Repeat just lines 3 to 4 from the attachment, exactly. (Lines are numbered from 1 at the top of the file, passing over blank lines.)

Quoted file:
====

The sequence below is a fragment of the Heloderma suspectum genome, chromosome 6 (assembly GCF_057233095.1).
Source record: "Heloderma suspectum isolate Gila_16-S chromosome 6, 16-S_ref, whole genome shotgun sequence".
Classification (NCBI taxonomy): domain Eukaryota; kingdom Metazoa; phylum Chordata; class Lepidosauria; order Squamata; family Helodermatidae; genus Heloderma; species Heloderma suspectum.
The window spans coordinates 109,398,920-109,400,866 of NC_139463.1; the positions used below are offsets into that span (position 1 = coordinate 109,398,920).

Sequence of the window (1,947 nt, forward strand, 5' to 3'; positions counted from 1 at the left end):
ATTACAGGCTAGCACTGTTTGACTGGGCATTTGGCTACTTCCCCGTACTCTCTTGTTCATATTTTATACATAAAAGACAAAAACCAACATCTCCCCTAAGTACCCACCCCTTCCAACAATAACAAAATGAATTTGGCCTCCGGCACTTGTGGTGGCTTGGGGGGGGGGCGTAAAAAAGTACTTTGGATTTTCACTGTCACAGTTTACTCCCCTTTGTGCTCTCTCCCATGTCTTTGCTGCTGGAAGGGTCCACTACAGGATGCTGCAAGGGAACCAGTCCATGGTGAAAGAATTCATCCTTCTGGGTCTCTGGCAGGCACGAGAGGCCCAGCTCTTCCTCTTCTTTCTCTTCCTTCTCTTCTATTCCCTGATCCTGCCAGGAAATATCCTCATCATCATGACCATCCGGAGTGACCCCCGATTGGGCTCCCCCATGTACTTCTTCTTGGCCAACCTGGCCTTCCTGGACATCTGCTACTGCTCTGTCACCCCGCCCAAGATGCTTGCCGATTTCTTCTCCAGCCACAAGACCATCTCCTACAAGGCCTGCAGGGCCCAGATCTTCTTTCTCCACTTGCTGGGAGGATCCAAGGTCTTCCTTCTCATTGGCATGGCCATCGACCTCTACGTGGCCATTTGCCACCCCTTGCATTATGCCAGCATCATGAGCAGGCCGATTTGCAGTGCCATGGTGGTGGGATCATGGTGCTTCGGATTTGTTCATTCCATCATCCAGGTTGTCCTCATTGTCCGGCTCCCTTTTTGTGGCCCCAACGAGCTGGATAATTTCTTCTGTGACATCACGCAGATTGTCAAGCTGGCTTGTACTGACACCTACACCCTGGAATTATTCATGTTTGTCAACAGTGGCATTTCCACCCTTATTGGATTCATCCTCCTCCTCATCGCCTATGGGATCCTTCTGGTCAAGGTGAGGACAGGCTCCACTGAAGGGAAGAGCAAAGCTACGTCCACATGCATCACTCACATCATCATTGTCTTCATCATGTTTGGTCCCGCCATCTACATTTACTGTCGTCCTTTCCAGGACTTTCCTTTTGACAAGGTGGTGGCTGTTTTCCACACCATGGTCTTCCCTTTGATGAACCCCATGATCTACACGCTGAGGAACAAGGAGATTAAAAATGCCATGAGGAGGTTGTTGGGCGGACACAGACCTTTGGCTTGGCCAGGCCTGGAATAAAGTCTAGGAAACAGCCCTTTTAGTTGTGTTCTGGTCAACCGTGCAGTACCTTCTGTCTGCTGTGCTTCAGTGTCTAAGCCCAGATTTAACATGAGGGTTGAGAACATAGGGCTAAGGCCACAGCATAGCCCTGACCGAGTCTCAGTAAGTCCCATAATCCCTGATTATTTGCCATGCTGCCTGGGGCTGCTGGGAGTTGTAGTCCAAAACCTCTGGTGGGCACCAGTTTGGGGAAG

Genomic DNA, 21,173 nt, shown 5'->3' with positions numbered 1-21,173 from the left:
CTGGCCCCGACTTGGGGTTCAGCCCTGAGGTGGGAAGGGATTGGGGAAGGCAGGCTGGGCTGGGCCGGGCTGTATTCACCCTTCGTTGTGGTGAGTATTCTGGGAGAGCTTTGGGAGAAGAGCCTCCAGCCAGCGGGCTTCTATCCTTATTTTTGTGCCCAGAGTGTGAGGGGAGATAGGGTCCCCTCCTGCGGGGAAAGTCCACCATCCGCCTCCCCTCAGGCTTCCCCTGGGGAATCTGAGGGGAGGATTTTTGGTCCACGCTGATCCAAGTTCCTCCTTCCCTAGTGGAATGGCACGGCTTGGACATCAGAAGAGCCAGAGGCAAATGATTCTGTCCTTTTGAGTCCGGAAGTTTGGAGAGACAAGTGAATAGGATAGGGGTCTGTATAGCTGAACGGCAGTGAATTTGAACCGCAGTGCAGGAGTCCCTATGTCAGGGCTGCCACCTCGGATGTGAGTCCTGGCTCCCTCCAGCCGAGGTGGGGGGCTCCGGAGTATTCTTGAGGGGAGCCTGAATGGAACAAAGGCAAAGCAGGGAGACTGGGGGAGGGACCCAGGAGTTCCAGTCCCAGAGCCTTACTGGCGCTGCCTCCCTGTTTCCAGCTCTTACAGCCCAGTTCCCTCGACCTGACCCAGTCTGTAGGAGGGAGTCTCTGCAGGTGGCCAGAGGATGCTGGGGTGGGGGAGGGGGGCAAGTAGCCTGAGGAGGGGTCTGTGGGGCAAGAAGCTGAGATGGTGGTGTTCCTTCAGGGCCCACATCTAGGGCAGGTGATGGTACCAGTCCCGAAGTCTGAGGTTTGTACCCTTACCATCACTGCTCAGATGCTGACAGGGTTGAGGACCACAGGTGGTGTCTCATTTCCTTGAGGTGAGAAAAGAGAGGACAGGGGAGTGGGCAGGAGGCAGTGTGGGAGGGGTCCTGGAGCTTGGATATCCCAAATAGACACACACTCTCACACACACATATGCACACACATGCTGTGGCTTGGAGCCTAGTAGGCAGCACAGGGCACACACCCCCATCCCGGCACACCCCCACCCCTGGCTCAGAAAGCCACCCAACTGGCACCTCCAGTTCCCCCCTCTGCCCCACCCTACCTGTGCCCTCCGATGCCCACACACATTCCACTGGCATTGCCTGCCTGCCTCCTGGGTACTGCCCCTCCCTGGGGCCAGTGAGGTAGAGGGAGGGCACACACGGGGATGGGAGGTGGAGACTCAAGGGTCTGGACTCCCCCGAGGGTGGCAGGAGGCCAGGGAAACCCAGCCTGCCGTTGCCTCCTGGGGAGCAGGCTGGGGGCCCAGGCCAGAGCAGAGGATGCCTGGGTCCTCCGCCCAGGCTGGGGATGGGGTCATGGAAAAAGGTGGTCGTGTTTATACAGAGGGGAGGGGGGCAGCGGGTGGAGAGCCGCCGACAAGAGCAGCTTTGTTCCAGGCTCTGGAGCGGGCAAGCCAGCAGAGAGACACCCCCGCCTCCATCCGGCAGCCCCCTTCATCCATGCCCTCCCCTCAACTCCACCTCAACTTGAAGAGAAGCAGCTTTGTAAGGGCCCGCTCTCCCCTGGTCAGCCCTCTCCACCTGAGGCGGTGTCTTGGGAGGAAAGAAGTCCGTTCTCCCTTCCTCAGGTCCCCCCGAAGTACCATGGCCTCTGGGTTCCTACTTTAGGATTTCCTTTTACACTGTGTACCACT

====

Classification (NCBI taxonomy): domain Eukaryota; kingdom Metazoa; phylum Chordata; class Lepidosauria; order Squamata; family Helodermatidae; genus Heloderma; species Heloderma suspectum.
The window spans coordinates 109,398,920-109,400,866 of NC_139463.1; the positions used below are offsets into that span (position 1 = coordinate 109,398,920).